Category Archives: prices

Summer sales fail on a streak

According to Paulb tuesday saw only 66 properties sold in Vancouver.

VHB says that makes a record 11 days in a row with double digit sales.

We haven’t broken more than 100 sales in a day for more than two weeks.

As VHB points out:

I have PaulB’s daily numbers for 2010 to now. The current streak of 11 straight double digit sales days is now a record.

You might think you could see this kind of streak in December or January. But August? This is nutty low sales.

Yesterday was Wednesday and we saw 71 sales.  That means we’re now on the 12th day of an unbroken chain.

Even if this record holds up through the end of the month it will likely be broken on Tuesday as sales made over the long weekend will add two days into one.

But what we also might expect to see next week is a flood of listings.  Here’s VHB again:

In past years, the September listings surge begins precisely on the Tuesday right after Labour Day. Last year, we had 356 listings on that Tuesday. In 2010, it was 282.

So, it would be a surprise if there are fewer than 1000 new listings hitting the books during the four days next week. Good chance to get over 1200.

And finally ZRH2YVR left a wrap up of what this market is looking like in a few select areas. We’re approaching a MOI of 20 (!) in some areas:

1.) SFH in West Vancouver will end the month with approx 1 sale per day. Down 50% from last month and down 70% from last year. MOI will now be over 20 and up from 5 last year. Inventory is near record at 530 units.

2.) Richmond SFH. July repeat. Same sales level, same inventory. I would say prices have to be down. MOI close to 20. The month had a blip in the first half with the first 10 sales days coming at 33 sales but the next 10 days being 21 sales. Quite a different second half.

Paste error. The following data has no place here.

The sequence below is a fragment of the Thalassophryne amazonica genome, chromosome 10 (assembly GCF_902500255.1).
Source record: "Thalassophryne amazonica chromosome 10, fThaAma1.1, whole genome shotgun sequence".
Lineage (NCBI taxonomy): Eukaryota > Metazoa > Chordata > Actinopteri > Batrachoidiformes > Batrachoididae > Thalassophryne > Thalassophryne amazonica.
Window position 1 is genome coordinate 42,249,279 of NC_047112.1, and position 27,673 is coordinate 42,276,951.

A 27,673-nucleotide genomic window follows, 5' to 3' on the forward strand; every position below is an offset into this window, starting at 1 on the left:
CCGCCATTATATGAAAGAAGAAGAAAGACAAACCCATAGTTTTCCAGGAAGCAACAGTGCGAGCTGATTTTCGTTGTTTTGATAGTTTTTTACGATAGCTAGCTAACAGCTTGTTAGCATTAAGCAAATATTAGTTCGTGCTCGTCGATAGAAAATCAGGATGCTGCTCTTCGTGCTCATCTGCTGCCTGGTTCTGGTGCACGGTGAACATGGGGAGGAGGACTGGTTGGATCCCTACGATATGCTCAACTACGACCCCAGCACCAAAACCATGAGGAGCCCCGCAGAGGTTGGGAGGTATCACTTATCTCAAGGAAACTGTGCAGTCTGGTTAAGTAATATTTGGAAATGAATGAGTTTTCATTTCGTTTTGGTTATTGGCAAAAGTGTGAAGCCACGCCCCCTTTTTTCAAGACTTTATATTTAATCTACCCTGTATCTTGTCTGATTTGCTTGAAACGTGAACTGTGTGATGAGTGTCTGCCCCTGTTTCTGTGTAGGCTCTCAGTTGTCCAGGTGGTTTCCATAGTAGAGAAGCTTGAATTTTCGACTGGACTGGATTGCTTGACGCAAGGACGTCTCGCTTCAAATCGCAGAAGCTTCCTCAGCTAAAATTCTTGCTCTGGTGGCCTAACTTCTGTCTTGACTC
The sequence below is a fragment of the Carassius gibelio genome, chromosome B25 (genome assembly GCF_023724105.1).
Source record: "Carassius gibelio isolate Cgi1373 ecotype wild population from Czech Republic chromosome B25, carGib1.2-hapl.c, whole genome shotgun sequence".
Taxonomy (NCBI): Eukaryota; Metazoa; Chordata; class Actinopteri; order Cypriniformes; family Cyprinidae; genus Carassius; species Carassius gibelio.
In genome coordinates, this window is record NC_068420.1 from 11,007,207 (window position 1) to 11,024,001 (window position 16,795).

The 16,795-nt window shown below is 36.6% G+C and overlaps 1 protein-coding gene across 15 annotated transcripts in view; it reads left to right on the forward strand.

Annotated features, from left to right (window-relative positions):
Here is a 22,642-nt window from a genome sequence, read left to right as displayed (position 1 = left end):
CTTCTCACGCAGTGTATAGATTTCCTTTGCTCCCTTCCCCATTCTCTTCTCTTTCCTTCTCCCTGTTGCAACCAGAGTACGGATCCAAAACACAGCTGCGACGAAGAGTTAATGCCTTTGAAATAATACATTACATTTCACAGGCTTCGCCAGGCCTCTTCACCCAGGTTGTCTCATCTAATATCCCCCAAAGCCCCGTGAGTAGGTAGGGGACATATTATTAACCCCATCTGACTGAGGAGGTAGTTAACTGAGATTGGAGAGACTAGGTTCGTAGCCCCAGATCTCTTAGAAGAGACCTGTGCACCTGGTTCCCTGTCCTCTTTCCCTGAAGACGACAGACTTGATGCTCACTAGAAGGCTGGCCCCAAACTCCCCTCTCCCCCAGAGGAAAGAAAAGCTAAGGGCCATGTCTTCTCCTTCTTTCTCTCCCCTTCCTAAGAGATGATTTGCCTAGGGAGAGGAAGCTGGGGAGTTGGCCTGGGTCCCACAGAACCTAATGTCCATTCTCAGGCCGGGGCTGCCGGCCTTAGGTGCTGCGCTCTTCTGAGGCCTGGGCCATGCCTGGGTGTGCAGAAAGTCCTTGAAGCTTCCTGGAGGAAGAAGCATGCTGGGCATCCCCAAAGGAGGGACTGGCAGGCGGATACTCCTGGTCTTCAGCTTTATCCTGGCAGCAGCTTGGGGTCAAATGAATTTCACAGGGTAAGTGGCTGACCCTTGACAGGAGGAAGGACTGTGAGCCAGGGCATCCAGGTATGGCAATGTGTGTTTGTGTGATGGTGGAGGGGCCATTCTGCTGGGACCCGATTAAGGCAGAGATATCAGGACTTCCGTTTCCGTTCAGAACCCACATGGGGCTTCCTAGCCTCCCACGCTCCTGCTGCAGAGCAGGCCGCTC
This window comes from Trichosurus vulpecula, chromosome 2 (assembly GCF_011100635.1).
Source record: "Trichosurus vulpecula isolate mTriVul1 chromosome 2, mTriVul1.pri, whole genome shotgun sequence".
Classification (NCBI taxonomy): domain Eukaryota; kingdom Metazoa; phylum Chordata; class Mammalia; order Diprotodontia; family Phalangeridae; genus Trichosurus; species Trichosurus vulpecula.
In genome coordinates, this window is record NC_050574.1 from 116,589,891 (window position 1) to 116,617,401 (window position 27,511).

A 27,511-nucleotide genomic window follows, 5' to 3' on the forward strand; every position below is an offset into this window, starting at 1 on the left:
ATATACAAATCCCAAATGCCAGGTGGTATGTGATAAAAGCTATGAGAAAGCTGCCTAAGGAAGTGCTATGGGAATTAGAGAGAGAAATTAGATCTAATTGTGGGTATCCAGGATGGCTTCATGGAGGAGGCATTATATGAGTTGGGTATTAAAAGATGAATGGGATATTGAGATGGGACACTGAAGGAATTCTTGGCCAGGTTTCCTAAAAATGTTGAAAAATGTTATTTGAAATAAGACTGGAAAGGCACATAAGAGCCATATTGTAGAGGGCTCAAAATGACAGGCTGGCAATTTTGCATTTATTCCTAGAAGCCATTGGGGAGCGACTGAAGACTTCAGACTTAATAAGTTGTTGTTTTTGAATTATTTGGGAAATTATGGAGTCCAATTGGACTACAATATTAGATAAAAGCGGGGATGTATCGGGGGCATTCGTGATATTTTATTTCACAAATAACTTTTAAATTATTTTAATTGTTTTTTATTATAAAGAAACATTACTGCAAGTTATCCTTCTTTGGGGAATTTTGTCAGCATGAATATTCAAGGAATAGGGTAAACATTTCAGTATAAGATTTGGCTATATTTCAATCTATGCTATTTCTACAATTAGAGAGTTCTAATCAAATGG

3.) Van-West Attached (Appartment/Townhouse). This is a big big market so it’s tough to have it stop completely. It is the centre of the uninformed buyer especially young people with parents money. This month will be 15% below last month, 30% below last year and pretty much on par with 2008. Many sources have indicated prices are down but maybe about 5%. So many units are available. MOI in this large market will end the month close to 9, up from 5 last year and 8 last month. The sales pace in first 10 days and second 10 days were constant.

Read his full comment for the low down on other areas including East Van, North Van and Burnaby.

Housing Affordability deteriorates to new low

Thank goodness we don’t have a housing bubble in Vancouver!

Otherwise one might start to worry about these latest numbers on housing affordability.

The housing affordability index takes local family income and then looks at what percent of it would would be required to service the debt on an average benchmark bungalow.

The entire province of BC is at 69.7% and blows away the rest of Canada for overpriced houses. Only Ontario starts to come close with an affordability index of 43.9%. Even Toronto can’t compete in the overvalued housing arena, coming in at 54.5%.

According to RBC Vancouver is the champion of overpriced houses. To buy the benchmark bungalow here it would take 91% of a local families pre-tax income to service the debt.

From Macleans magazine:

Nothing, of course, could persuade condo king Bob Rennie that the Vancouver housing market is in a bubble (or, worse yet, a bubble that’s starting to let the air out).

For everyone else, take a look at this chart RBC put out today with its latest survey of housing affordability in Canada (which is deteriorating in most provinces, by the way)